We’d heard that few tourists visit the Highlands of Iceland until the summertime, since the main attraction here, other than vast stretches of nothingness, is the Landmannalaugar national park. The center of this park is accessible only by “super jeep” at any time since there are various rivers to be forded, though in the summer there is a road in up to a certain point, best taken with a 4×4. The park is open for hiking officially from the end of June through August, and within the nature reserve the only accommodation is the tent you carry on your back and a few huts if you can snag a spot. Hikers in the summertime can take in amazing views of these mountains with fascinating colour variations, glacier lakes and more. The most popular hike here is a 4-day trail, and you’d be surprised at the number of people who walk it. But in the off-season, it’s a whole different story.
The last bastion of civilization before Landmannalaugar is the Highland Center at Hrauneyjar, where we arrived mid-afternoon on a day in late April. Snow covered the absolutely barren landscape, and we were blessed with a crisp blue sky and -8 degree weather. We stepped in and saw a front desk with nobody at it, and a sign suggesting to find staff in the kitchen. So here I adventured, in my stocking feet (another sign said to leave shoes at the door), to find a young woman wielding a large knife to the rhythm of death metal. It turned out that we were the first guests of the season, and in fact the only guests that night, taken care of by two Polish women hardy enough to accept living out here. The next evening we were joined by two French guys, with whom we dined, for it would have been impolite not to, sharing a large room and a vast space between us. The Highland Center features a gas pump, the last one for a few hundred kilometers. Not that you could really drive that far, for further north the road is closed. Its cafeteria serves soup and hamburgers and sells souvenirs to passersby, but dinner guests can order the plate of the day, surprisingly good and extremely ample to satisfy hungry hikers.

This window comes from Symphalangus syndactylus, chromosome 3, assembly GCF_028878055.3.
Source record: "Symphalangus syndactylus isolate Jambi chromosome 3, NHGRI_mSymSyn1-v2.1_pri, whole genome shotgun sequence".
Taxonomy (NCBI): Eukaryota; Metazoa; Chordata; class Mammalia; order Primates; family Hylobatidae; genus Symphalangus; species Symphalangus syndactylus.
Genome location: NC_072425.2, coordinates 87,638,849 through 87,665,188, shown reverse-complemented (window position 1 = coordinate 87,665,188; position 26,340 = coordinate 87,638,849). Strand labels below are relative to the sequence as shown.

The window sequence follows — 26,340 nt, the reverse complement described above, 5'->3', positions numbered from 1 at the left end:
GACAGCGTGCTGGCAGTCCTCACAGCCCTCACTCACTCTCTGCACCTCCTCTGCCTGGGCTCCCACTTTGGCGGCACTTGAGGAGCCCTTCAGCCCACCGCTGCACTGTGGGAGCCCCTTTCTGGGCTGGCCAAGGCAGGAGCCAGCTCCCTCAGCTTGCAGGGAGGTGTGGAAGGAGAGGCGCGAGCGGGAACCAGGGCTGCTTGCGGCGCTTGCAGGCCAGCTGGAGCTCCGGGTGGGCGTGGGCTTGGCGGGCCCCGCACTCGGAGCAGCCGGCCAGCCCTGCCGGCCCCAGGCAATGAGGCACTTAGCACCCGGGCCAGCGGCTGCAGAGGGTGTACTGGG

With a few hours’ light left in the day, we set off to see one of the only things you could visit here in the spring, a waterfall near a dam just a short way down the road. The paved road skirts a crazily turquoise basin called Hrauneujalon, and soon you arrive at Sigöldufoss. At this point in the trip we’d seen a lot of fosses (waterfalls), but this one was special because we were totally, completely, alone. I also liked this one because there was no parking lot, just a widening of the road, and a bit of a walk to reach it. After photographing the moment, we went for a walk around to the other side (it looked like there was a circle path, but in fact there was not). It became apparent how easy it could be to get lost here when we didn’t quite follow our own tracks back out. There is something very powerful about this feeling of being completely immersed in and subjected to a natural environment.
More of this feeling would come the next day, though we were less scared of being found frozen to death, when we entered Landmannalaugar with an expert guide driving a super jeep. In winter and spring, it’s not always possible to drive into the park even with one of these vehicles because it can get socked in with fog, or the snow-covered ground can become unstable, so if this tour is your reason to visit the Highlands, make sure to leave two possible days to do it. When we got to a bar indicating the road closed ahead, Hilmar, our guide, couldn’t hide his joy as he drove around it, deflating his gigantic tires as we went. Then we were driving on untracked snow, in a direction only he knew, both from experience and because he was following GPS and radar devices. The sky was cloudier than the day before, so the white was so unadulterated, with just a few lines indicated by rocks. Hilmar indicated to us where some highlights were located, like the crater lake of Ljótipollur, which must be incredible in the summer, but being covered in snow, we could only take his word for it.